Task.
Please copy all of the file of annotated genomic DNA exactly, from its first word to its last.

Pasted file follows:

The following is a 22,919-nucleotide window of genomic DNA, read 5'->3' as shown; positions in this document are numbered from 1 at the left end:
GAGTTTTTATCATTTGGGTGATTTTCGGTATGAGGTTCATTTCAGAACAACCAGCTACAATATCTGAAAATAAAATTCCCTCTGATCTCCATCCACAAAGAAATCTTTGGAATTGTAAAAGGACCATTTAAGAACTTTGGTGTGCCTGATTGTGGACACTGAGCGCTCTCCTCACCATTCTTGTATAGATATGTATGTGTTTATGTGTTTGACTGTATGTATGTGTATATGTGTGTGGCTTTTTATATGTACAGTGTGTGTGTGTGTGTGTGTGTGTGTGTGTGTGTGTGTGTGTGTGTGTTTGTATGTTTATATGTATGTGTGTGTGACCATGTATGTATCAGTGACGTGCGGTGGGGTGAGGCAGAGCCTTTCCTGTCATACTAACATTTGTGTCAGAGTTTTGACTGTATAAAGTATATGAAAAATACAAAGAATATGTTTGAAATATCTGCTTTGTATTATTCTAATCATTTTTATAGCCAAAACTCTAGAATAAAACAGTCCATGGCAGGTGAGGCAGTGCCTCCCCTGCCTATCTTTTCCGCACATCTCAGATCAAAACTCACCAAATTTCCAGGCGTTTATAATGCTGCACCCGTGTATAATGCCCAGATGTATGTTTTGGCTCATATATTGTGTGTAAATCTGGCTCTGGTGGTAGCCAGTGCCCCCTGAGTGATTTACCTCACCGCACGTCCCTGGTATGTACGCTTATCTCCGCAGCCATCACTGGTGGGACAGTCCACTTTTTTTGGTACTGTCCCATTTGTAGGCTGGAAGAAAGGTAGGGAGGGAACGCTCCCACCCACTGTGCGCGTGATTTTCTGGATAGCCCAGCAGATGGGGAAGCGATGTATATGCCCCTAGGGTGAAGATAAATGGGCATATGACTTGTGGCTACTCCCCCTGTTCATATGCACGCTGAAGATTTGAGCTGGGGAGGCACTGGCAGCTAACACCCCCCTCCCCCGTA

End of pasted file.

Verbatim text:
The following is a 22,919-nucleotide window of genomic DNA, read 5'->3' as shown; positions in this document are numbered from 1 at the left end:
GAGTTTTTATCATTTGGGTGATTTTCGGTATGAGGTTCATTTCAGAACAACCAGCTACAATATCTGAAAATAAAATTCCCTCTGATCTCCATCCACAAAGAAATCTTTGGAATTGTAAAAGGACCATTTAAGAACTTTGGTGTGCCTGATTGTGGACACTGAGCGCTCTCCTCACCATTCTTGTATAGATATGTATGTGTTTATGTGTTTGACTGTATGTATGTGTATATGTGTGTGGCTTTTTATATGTACAGTGTGTGTGTGTGTGTGTGTGTGTGTGTGTGTGTGTGTGTGTGTGTGTTTGTATGTTTATATGTATGTGTGTGTGACCATGTATGTATCAGTGACGTGCGGTGGGGTGAGGCAGAGCCTTTCCTGTCATACTAACATTTGTGTCAGAGTTTTGACTGTATAAAGTATATGAAAAATACAAAGAATATGTTTGAAATATCTGCTTTGTATTATTCTAATCATTTTTATAGCCAAAACTCTAGAATAAAACAGTCCATGGCAGGTGAGGCAGTGCCTCCCCTGCCTATCTTTTCCGCACATCTCAGATCAAAACTCACCAAATTTCCAGGCGTTTATAATGCTGCACCCGTGTATAATGCCCAGATGTATGTTTTGGCTCATATATTGTGTGTAAATCTGGCTCTGGTGGTAGCCAGTGCCCCCTGAGTGATTTACCTCACCGCACGTCCCTGGTATGTACGCTTATCTCCGCAGCCATCACTGGTGGGACAGTCCACTTTTTTTGGTACTGTCCCATTTGTAGGCTGGAAGAAAGGTAGGGAGGGAACGCTCCCACCCACTGTGCGCGTGATTTTCTGGATAGCCCAGCAGATGGGGAAGCGATGTATATGCCCCTAGGGTGAAGATAAATGGGCATATGACTTGTGGCTACTCCCCCTGTTCATATGCACGCTGAAGATTTGAGCTGGGGAGGCACTGGCAGCTAACACCCCCCTCCCCCGTA